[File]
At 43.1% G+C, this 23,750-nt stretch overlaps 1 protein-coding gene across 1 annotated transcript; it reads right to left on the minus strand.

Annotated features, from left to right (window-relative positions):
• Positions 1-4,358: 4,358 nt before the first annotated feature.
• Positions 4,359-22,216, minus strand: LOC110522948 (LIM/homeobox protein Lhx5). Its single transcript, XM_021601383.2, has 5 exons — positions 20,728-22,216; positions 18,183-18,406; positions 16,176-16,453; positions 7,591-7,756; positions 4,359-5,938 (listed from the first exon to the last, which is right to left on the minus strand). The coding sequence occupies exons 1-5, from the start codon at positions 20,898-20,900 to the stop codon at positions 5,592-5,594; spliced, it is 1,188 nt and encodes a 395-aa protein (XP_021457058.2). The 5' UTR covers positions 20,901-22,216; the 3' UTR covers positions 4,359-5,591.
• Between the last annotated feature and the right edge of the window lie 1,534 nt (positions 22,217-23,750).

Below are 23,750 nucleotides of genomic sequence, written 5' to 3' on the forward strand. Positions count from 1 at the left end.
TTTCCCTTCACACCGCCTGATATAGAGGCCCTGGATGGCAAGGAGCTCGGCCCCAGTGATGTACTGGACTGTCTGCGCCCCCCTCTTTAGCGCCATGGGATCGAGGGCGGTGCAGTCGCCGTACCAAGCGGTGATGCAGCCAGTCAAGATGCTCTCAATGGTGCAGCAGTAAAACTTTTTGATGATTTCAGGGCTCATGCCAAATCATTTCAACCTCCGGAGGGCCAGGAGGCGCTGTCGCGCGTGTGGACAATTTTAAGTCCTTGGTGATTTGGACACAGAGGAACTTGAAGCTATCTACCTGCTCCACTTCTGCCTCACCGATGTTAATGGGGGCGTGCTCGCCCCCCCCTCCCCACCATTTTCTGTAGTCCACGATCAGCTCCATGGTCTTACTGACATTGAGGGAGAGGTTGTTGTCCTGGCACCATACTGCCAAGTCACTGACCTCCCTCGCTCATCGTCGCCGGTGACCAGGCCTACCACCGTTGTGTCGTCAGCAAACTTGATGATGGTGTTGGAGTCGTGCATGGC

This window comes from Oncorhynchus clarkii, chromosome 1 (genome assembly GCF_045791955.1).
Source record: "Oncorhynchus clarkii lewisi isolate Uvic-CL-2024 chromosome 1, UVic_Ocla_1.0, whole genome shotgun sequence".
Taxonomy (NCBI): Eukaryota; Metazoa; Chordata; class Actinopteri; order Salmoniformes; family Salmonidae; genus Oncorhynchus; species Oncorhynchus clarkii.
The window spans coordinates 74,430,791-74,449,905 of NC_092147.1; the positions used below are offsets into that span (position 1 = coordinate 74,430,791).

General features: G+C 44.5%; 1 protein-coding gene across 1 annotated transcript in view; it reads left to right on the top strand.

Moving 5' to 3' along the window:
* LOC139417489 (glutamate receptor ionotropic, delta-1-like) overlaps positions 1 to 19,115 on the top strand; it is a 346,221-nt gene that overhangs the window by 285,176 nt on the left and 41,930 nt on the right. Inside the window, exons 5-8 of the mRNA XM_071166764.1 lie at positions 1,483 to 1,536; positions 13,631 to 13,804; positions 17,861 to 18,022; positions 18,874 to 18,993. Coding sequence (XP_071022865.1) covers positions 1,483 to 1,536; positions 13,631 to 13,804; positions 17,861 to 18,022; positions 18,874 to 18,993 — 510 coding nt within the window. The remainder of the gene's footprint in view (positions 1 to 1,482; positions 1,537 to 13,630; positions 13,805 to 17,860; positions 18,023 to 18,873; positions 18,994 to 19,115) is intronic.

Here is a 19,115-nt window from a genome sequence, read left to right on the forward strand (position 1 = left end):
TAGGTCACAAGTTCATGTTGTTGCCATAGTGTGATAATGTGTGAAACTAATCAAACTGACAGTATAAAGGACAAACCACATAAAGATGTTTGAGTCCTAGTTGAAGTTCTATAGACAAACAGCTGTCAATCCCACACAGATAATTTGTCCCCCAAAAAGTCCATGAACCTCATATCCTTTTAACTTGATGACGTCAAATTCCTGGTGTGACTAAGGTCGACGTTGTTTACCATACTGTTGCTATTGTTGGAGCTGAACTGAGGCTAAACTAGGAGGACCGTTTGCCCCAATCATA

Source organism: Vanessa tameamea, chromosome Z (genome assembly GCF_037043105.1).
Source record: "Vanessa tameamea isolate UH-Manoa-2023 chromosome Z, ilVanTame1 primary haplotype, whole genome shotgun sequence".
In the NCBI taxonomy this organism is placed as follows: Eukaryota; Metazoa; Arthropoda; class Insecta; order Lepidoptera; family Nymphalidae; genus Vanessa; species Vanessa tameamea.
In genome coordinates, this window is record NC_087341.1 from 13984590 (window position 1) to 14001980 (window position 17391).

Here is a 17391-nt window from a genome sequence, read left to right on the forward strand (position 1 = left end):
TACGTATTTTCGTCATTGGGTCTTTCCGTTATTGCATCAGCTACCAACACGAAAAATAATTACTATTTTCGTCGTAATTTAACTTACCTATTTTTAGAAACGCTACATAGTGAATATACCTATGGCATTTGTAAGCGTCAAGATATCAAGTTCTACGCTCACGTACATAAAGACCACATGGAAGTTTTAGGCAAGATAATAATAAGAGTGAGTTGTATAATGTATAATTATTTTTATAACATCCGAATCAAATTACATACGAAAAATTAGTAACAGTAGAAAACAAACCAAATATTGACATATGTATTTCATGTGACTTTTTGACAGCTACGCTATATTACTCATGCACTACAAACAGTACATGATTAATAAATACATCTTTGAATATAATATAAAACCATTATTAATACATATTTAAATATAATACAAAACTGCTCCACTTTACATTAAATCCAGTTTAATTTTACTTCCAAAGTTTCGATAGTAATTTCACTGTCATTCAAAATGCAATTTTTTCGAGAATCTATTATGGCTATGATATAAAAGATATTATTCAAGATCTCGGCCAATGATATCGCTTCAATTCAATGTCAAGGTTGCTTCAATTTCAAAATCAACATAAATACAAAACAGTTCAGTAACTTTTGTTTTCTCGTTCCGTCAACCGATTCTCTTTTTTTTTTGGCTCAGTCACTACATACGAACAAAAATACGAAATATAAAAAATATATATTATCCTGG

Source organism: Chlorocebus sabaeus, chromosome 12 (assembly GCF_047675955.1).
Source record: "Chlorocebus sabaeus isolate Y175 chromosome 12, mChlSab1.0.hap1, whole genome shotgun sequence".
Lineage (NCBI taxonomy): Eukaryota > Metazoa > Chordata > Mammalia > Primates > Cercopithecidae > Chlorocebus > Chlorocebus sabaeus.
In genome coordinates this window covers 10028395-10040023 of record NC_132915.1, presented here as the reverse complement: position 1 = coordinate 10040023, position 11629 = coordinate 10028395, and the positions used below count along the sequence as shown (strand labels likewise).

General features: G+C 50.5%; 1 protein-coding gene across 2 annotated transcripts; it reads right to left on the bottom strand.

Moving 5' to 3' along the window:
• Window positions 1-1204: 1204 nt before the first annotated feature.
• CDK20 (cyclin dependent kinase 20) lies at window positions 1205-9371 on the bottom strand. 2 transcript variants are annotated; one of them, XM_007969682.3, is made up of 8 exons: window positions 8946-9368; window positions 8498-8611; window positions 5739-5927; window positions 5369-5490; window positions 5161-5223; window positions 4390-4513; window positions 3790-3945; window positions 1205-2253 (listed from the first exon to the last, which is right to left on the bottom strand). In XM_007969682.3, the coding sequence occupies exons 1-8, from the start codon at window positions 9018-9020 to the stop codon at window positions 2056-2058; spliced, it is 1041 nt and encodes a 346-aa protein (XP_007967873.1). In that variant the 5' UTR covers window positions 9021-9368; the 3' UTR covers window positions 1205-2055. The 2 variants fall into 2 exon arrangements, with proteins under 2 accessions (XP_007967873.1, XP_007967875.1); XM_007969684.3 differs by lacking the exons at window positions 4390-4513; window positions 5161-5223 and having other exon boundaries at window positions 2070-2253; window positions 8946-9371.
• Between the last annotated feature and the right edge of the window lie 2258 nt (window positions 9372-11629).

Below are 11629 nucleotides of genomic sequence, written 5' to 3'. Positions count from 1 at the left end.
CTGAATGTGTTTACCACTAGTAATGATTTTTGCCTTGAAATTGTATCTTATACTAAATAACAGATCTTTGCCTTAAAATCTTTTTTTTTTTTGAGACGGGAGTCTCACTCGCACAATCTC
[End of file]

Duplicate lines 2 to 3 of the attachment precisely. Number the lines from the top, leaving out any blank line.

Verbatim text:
Annotated features, from left to right (window-relative positions):
• Positions 1-4,358: 4,358 nt before the first annotated feature.